The Magician

The Magician is a 1926 American silent horror film directed by Rex Ingram about a magician's efforts to acquire the blood of a maiden for his experiments to create life. It was adapted by Ingram from the 1908 novel The Magician by W. Somerset Maugham. It stars Alice Terry (the director's wife), Paul Wegener and Iván Petrovich. Critic Carlos Clarens wrote that it was "perhaps the most elusive of lost films." However, since the time Clarens wrote this, various prints of the film have surfaced. Some have screened at independent movie festivals from 1993 onwards, and the film has also been shown on Turner Classic Movies. It remained commercially unavailable until being released on DVD in the Warner Brothers Archive Collection in 2011 (with a running time of 88 minutes).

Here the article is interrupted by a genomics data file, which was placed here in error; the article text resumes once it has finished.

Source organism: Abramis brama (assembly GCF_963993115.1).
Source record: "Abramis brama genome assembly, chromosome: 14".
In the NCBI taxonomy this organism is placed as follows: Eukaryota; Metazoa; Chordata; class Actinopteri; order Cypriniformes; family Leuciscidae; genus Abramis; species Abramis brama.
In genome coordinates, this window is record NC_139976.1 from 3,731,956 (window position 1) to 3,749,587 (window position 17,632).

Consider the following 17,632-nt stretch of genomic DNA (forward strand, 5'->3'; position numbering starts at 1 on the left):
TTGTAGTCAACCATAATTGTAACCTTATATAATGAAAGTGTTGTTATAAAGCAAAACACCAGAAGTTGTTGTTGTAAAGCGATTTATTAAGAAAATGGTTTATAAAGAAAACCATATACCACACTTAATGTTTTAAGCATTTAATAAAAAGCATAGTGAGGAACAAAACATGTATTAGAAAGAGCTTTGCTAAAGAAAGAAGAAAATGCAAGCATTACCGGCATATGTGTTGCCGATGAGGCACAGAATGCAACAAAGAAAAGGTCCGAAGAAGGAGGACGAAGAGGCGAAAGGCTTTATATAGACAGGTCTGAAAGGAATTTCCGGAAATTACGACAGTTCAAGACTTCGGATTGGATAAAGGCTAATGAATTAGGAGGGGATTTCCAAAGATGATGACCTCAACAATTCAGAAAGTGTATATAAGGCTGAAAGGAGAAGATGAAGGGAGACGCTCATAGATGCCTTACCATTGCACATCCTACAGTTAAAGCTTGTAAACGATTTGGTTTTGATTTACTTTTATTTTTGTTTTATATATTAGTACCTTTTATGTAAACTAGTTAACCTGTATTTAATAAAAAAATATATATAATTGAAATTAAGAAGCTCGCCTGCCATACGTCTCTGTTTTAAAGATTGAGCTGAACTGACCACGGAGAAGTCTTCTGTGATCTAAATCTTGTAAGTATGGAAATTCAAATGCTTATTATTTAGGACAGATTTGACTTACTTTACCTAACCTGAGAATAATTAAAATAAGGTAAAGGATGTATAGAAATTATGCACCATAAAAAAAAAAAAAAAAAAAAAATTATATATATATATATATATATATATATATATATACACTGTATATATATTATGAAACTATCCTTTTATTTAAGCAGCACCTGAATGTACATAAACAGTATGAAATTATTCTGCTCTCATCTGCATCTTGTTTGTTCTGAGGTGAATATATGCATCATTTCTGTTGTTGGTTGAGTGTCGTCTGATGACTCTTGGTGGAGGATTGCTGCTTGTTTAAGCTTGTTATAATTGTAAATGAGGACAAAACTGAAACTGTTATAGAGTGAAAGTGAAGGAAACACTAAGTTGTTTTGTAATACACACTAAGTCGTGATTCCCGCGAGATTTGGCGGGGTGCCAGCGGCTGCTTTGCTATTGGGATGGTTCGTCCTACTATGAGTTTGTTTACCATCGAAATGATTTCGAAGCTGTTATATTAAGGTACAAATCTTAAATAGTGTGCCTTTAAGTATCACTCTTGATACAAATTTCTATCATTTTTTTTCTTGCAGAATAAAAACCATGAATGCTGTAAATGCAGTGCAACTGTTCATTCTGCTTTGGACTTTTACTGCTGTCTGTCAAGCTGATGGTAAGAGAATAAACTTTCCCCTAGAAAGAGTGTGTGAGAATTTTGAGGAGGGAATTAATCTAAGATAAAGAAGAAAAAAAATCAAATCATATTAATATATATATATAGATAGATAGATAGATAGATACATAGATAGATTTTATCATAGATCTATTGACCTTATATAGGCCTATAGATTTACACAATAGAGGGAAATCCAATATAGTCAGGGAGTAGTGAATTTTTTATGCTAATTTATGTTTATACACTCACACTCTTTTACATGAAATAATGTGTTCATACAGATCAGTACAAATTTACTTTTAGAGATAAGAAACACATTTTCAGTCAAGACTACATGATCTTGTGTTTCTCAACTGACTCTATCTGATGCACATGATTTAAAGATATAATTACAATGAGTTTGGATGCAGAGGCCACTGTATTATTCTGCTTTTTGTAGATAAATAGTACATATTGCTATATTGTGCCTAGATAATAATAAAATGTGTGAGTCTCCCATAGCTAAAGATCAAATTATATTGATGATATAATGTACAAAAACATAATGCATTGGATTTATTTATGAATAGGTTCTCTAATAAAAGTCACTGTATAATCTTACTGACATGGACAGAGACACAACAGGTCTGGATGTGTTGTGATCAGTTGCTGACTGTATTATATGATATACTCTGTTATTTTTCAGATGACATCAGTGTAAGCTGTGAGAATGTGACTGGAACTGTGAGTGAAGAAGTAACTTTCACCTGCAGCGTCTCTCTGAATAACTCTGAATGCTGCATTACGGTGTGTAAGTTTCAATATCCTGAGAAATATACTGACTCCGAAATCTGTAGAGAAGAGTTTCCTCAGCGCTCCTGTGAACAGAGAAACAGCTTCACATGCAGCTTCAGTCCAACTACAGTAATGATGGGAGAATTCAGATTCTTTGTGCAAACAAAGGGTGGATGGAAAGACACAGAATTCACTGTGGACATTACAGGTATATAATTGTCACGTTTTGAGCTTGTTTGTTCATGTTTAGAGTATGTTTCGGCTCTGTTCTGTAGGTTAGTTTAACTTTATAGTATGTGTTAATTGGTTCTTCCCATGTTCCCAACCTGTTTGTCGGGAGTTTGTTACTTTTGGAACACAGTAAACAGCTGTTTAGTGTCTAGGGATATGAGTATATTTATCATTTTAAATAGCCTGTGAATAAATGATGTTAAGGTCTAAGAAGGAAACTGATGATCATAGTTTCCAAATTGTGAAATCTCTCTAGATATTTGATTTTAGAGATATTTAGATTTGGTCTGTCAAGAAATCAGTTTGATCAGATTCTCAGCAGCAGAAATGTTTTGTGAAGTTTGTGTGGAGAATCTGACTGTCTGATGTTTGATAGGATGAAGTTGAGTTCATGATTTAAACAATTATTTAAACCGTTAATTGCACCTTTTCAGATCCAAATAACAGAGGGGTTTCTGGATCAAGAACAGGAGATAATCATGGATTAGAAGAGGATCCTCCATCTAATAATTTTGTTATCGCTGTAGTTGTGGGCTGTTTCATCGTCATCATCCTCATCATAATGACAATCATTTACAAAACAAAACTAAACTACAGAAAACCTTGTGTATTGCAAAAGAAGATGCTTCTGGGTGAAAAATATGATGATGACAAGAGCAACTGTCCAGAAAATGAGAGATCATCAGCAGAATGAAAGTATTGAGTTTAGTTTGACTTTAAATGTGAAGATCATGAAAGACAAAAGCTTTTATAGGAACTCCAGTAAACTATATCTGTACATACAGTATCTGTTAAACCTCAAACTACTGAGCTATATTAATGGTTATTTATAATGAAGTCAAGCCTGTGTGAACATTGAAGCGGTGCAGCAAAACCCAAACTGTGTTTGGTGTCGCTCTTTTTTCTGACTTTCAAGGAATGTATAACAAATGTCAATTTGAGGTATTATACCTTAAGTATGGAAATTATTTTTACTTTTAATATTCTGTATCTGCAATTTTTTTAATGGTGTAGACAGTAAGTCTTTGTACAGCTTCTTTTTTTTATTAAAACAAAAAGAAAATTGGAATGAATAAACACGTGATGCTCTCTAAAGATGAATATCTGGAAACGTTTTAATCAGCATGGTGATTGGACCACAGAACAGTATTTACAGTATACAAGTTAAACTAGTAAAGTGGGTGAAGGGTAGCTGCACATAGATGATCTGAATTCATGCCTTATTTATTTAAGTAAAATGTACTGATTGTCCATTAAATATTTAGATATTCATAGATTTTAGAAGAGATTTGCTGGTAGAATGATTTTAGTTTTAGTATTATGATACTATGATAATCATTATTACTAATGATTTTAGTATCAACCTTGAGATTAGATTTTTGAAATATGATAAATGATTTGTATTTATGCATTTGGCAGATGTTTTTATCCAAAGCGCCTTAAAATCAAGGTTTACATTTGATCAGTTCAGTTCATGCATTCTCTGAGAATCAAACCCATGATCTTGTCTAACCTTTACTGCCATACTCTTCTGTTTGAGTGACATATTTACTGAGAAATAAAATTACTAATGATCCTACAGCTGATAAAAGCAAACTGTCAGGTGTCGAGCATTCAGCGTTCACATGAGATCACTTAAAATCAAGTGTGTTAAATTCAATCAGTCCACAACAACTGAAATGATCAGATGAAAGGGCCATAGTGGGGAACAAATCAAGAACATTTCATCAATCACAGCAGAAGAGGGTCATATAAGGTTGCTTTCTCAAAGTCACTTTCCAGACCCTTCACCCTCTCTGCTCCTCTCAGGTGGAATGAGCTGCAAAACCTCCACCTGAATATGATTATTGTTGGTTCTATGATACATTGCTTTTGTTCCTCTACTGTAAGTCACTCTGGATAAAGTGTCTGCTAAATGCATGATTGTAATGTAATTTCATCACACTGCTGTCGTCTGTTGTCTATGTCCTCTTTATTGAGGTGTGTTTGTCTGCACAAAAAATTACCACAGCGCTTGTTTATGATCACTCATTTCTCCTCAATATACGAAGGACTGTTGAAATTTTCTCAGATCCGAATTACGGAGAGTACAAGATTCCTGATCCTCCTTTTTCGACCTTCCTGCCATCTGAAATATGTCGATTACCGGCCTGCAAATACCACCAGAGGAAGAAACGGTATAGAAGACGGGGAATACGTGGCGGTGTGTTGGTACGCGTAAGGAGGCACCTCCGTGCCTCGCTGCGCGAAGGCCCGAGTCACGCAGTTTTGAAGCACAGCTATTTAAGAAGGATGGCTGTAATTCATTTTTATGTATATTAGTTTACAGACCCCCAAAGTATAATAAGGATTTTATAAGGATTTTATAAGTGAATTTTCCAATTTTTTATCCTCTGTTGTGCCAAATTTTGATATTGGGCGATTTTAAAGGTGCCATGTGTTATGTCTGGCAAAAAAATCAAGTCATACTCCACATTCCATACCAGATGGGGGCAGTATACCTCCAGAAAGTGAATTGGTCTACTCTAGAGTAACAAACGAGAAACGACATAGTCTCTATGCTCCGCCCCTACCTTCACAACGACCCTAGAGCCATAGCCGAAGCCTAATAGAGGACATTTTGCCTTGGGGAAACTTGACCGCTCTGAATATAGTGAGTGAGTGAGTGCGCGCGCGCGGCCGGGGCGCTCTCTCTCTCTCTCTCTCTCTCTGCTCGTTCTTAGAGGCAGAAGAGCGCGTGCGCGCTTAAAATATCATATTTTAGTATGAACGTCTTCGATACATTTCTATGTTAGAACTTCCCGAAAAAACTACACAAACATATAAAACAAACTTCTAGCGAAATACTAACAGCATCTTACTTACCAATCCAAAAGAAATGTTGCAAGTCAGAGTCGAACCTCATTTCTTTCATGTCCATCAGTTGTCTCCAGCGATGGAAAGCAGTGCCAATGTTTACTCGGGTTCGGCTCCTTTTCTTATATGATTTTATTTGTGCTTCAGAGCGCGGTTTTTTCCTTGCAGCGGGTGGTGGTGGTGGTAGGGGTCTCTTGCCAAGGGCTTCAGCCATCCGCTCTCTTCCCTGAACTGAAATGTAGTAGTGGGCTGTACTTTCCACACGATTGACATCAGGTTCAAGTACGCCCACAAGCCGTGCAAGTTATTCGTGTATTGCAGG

In the Latin Quarter of Paris, sculptor Margaret Dauncey is injured when the top of the huge statue of a faun she is working on breaks off and falls on her. After a successful surgery by Dr. Arthur Burdon saves her from paralysis, she and Burdon fall in love.